“On your way to the camps, I just want you to know…

Ta-Nehisi Coates fact-checks assertions about the Trump campaign and describes what is going on, and not going on, in our media about this election.

An eight point brief for lesser-evil voting: “8) Conclusion: by dismissing a “lesser evil” electoral logic and thereby increasing the potential for Clinton’s defeat the left will undermine what should be at the core of what it claims to be attempting to achieve.” The second author on this is Noam Chomsky. Just sayin’. If you have liked other arguments of Chomsky, and are planning to not show up and vote for Clinton, please please read this with an open mind.

If you read any of those five  pieces above, you can cleanse mind with this refreshing and heartwarming piece, “Welcoming Omar Khadr to The King’s University.”

Have a great weekend! I’m currently off to the International Congress of Entomology. If you happen to be there, please do say hi! (I might be in my women-in-science shirt.)



*I think, sort of yes-ish in certain circumstances. There is clearly a disparity in the visibility of critiques that may be independent of the quality of the critique. Some people are positioned to launch major critiques that would have low validity but get lots of attention, and other people might have very substantial critiques that might fail to gain attention not based on the quality of the argument but because of the visibility of the platform. That’s a problem. But is it a good thing that critiques of clearly flawed work are more capable of reaching the scientific audience? Of course that’s good.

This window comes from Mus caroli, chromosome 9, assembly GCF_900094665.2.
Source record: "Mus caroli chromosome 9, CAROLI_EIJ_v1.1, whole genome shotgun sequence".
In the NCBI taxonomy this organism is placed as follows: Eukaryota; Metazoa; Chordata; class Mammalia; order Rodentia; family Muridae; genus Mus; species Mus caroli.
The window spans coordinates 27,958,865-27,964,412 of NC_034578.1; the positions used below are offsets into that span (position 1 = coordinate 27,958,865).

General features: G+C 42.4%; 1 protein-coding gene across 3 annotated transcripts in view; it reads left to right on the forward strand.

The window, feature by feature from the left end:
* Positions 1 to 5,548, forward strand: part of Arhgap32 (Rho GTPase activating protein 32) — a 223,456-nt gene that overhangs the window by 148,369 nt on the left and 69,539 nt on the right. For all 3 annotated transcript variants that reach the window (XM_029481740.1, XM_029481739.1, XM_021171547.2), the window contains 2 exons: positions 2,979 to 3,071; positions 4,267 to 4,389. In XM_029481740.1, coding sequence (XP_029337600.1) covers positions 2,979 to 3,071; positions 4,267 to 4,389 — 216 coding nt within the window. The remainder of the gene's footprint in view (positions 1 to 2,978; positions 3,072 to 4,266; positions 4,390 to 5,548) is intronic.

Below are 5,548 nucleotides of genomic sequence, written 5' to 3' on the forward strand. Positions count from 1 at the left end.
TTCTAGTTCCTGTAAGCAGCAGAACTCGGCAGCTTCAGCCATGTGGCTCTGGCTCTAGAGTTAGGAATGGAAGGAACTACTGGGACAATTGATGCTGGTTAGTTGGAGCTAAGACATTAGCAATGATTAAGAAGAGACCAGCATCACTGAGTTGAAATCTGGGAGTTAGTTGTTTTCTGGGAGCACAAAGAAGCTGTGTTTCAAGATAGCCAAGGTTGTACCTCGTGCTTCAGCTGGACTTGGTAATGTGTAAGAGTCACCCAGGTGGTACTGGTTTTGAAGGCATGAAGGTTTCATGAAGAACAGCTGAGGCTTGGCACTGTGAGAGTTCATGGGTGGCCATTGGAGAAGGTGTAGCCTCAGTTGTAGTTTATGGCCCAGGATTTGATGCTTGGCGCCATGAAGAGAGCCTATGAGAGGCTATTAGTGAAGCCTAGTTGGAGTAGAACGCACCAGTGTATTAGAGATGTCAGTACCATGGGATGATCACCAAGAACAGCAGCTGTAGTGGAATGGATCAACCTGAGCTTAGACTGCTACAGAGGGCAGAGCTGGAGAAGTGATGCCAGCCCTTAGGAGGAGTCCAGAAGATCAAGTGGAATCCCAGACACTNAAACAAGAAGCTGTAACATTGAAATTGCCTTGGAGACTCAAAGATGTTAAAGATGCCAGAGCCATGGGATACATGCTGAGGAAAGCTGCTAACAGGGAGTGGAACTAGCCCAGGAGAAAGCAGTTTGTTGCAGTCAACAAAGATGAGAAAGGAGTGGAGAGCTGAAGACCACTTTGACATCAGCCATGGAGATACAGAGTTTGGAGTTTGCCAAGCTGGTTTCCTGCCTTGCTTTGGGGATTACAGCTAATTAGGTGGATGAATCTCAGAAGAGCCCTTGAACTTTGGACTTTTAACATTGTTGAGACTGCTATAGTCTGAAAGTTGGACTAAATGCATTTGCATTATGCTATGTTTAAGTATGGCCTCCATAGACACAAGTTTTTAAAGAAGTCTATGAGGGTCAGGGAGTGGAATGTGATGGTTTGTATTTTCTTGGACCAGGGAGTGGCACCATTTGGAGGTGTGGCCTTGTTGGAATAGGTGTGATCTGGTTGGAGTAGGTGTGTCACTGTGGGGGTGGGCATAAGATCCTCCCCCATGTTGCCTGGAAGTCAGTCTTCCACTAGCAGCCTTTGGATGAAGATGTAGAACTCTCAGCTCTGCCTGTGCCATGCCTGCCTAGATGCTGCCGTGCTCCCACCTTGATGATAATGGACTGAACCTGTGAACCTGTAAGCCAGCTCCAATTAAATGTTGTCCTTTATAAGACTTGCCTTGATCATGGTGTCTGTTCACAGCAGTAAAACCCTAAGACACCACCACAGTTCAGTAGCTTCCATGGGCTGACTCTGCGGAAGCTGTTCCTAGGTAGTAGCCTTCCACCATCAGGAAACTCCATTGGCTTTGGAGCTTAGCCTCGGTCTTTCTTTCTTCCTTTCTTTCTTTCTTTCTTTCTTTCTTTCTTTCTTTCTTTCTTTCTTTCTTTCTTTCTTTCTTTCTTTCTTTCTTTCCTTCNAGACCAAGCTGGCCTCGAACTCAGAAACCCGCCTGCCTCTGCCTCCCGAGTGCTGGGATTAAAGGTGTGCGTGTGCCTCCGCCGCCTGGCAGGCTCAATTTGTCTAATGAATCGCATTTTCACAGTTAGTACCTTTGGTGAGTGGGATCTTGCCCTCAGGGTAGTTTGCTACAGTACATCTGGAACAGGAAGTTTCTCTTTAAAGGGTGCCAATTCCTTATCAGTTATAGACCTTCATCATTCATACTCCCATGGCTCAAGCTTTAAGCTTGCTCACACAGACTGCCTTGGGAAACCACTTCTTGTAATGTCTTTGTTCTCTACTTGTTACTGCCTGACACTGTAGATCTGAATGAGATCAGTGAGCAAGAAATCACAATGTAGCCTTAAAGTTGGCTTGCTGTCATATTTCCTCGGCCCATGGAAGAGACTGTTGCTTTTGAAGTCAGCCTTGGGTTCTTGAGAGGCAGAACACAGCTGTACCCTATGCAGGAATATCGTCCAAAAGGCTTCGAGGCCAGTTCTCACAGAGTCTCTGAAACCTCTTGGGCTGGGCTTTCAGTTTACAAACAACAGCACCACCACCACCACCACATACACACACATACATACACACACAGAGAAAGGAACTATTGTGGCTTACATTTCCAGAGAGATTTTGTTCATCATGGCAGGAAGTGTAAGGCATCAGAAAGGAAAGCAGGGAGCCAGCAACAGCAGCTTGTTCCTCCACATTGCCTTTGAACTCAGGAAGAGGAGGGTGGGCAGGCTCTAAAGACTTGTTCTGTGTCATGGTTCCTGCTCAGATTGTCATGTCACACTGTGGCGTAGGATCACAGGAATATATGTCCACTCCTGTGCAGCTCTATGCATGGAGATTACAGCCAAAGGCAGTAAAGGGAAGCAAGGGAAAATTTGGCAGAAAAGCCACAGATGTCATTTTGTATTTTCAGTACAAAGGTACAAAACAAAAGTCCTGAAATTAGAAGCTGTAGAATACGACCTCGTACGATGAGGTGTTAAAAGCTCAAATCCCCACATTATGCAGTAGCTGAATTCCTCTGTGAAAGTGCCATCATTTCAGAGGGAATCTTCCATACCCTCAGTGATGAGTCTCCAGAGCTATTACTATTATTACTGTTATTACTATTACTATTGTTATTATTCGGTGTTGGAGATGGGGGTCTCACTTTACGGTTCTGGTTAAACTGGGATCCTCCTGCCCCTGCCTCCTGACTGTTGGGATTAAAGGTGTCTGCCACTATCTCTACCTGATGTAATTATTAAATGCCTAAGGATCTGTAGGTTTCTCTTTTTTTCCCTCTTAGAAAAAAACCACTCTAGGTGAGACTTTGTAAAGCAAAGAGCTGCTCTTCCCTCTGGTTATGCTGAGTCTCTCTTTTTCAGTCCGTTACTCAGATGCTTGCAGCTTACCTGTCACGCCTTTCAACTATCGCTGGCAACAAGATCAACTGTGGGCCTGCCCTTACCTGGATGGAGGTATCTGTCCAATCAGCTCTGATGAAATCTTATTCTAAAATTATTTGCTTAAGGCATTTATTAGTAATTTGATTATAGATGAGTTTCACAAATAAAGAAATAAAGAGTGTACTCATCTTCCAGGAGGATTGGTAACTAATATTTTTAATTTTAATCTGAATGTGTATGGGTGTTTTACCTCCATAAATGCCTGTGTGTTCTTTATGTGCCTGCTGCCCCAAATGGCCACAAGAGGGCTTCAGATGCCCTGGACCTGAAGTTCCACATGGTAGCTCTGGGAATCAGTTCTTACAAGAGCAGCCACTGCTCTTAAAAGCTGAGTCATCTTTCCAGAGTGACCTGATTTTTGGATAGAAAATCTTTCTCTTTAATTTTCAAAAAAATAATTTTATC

2 thoughts on “Recommended reads #87

  1. “Now, who grades on a curve? This is really a problem?”

    When I was an undergrad math major at Yale (2008-2012), most of my math classes were graded on curve, no matter the size of the class or the ratio of undergrads (typically taking it for the first time) to grads (typically taking it for the second time, to prepare for their exams). It epically sucked. My understanding from my chem major friends was that their classes were also graded on a curve, at least at the intro and intermediate levels. Princeton used to grade all classes on a curve, but that policy was reversed in 2014, according to Google at least. I’m certainly glad this issue is being discussed!